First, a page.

Native Americans are the most underrepresented racial/ethnic group among physicians and scientists. According to the Centers for Disease Control and Prevention, the number one cause of death among Native Americans is cancer. This is in contrast to the majority population for which heart disease is the number one killer. Arizona has 21 federally recognized tribes and Native Americans back up 5% of the population.  Thus the state’s universities are ideally positioned to train a greater number of Native Americans for biomedical careers. It is anticipated that this can be an effective approach to addressing cancer health disparities in Native American communities.

The goal of the training program is to increase the number of Native American students entering careers in cancer research and healthcare. Programs will be implemented to increase the numbers of entering freshmen and tribal and community colleges in our programs, and an undergraduate training program will be implemented to prepare students to enter graduate research and professional programs.

  • Mentor Native American students to succeed in their undergraduate studies and expose them to hands-on research and Native American role models.
  • Provide activities to successfully transition Native American undergraduate students into advanced degree programs which will train them to address cancer health disparities in their communities.
  • Mentor NACP junior faculty and provide cultural competency training in partnership with the Outreach Core for all NACP faculty and staff.

NACP Research Education Core Activities include:

1) summer programs to transition students from high schools or community colleges to the university
2) mentored projects with investigators conducting cancer-related research
3) summer internships at other institutions
4) development of an individualized career plan
5) attendance at national meetings focused on health research in Native American communities
6) mentoring sessions with Native American researchers as role models
7) a graduate programs primer that provides guidance on applying for post-baccalaureate degree programs.


  • UA - NACP/UBRP is a collaboration with the University of Arizona's Undergraduate Biology Research Program (UBRP). The summer research opportunity is offered to six University of Arizona Native American undergraduates. Participants work 35 hours per week for 12 weeks in the summer on a mentored research project. To view NACP mentors, benefits and eligibility click here. Application opens October 1st.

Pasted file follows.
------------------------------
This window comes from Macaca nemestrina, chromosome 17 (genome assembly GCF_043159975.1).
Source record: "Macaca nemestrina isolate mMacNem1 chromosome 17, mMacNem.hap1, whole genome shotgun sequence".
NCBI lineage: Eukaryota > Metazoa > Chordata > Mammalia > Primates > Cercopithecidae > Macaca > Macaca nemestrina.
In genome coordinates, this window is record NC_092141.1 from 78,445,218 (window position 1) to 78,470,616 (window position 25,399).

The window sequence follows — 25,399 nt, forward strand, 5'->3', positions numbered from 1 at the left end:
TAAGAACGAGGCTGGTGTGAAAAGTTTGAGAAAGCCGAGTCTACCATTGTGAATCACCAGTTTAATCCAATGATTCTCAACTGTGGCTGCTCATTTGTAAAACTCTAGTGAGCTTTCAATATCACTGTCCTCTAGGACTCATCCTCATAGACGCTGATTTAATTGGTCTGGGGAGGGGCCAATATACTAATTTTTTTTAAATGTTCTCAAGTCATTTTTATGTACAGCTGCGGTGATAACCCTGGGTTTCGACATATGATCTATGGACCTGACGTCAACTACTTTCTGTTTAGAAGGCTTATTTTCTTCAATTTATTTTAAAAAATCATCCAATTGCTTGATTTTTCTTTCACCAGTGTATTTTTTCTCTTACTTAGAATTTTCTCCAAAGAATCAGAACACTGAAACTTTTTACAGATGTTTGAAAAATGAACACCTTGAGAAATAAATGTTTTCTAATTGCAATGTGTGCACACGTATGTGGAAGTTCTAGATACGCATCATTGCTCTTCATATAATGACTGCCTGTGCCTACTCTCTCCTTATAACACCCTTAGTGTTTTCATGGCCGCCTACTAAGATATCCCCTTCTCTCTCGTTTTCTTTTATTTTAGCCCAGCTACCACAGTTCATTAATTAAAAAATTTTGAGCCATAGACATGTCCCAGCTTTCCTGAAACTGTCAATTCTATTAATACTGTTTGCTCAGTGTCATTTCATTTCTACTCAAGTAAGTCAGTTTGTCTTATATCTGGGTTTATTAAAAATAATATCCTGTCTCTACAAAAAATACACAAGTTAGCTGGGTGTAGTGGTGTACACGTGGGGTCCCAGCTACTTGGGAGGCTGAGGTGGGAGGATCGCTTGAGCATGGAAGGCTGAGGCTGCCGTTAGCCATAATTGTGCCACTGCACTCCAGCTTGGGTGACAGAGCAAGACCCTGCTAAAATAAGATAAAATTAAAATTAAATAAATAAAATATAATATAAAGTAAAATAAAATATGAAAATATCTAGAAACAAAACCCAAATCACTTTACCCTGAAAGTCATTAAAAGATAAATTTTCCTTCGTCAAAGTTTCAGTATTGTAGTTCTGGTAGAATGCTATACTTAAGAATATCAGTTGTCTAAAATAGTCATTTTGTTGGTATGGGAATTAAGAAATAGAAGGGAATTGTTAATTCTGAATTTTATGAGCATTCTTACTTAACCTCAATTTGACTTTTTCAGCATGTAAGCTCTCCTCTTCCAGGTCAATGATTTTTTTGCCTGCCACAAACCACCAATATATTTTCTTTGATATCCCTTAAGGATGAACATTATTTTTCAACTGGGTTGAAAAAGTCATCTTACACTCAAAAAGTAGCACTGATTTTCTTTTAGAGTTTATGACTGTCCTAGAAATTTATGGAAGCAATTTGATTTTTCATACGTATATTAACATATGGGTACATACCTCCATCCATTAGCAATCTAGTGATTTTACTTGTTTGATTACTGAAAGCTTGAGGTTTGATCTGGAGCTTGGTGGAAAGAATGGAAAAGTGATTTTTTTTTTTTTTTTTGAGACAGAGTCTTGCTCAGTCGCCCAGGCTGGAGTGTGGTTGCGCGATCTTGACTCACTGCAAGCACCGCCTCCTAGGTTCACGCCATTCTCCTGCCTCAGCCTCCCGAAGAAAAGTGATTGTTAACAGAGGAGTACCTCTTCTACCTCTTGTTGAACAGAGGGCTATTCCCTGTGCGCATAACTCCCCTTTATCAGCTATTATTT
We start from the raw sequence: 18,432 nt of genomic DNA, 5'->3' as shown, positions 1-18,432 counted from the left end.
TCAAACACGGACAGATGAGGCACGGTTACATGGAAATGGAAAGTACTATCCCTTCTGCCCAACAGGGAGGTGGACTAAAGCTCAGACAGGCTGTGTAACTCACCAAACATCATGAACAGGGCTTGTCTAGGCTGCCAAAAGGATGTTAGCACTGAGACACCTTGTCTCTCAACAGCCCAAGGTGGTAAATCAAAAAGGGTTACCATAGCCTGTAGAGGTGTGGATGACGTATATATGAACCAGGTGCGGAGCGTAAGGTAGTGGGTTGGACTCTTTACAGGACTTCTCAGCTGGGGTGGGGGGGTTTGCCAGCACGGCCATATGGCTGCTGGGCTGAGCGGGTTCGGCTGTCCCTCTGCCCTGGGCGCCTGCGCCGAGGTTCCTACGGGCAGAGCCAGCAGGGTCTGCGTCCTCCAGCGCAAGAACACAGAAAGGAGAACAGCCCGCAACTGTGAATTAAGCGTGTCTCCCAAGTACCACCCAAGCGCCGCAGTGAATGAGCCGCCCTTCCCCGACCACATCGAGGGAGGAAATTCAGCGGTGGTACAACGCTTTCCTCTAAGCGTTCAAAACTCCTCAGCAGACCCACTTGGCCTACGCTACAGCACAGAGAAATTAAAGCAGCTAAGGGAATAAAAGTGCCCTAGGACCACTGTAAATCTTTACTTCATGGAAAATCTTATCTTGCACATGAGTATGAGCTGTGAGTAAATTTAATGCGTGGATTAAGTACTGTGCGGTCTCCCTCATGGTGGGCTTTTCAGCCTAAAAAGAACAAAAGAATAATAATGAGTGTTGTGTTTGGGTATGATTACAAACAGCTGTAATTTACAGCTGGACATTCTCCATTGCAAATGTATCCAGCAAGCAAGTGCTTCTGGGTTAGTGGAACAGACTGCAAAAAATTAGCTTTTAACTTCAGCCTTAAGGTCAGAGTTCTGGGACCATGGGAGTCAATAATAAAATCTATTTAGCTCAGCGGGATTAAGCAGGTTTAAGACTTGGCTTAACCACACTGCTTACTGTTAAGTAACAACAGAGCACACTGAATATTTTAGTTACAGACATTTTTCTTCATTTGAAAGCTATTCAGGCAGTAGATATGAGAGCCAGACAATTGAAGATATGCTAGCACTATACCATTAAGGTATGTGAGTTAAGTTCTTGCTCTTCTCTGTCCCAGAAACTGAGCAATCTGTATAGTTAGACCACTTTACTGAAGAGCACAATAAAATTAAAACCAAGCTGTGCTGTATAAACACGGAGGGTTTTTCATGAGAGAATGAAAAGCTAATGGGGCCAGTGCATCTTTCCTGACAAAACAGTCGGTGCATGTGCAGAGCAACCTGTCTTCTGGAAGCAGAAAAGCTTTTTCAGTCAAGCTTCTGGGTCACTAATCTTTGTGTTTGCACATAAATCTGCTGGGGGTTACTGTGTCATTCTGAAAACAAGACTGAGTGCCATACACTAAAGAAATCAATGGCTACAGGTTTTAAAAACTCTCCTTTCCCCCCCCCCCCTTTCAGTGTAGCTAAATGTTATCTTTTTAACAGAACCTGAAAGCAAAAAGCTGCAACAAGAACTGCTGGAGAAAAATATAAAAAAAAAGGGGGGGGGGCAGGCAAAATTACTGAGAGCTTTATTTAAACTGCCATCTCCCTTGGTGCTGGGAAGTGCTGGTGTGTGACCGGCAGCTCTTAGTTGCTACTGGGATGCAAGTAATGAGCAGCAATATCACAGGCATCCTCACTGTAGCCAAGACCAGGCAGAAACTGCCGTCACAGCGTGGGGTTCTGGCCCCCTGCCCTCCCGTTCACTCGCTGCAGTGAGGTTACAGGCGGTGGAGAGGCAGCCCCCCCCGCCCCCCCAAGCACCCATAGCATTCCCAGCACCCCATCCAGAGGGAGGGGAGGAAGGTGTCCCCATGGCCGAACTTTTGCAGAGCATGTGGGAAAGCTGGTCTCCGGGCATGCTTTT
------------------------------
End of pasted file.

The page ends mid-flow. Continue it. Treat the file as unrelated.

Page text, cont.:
• Summer 2020: May-August
    • Application opens October 1 
    • Application DEADLINE: February 1

CLICK HERE to apply

  • NAU - Intro to Research aims to support four Native American first and second-year college students or first-year tribal/community college students with an introduction to the field of cancer-related research with the goal to transition them into a higher level of research.
  • NAU - Research aims to support four students to improve their preparation and training for biomedical and behavioral sciences at the PhD level. This includes continuation of research and exposure to cancer-related careers.


  • Graduate Programs Primer (GPP) - A mini-conference at the UA to provide students in NACP about UA graduate programs in biomedical and cancer research. This includes faculty and UA staff presenting on a variety of topics from admissions to financial aid as well as students touring laboratories and other related facilities, held in conjunction with the Undergraduate Biology Research Program poster session in January.  During the conference, students speak with representatives from post-baccalaureate degree programs. 

  • "My Journey" seminars - a speaker series during the Fall and Spring semesters that focuses on Native American professionals in the health sciences fields. The speakers will present their work and their journey through academia while also giving students the opportunity to gain motivation, network, and knowledge about the health-science field, interests, and/or educational endeavors.


  • Individual Development Plans (IDP) are created with each student to help in the transition from undergraduate to graduate and professional programs.

    • UA - offers this as a course, MCB396K.
  • Mentor NACP junior faculty and provide cultural competency training in partnership with the Outreach Core for all NACP faculty and staff. 

For more information on NACP's Research Education Core, please e-mail:

Margaret Briehl at
Tiffani Begay at
Hendrik De Heer at 
Sheena Hale at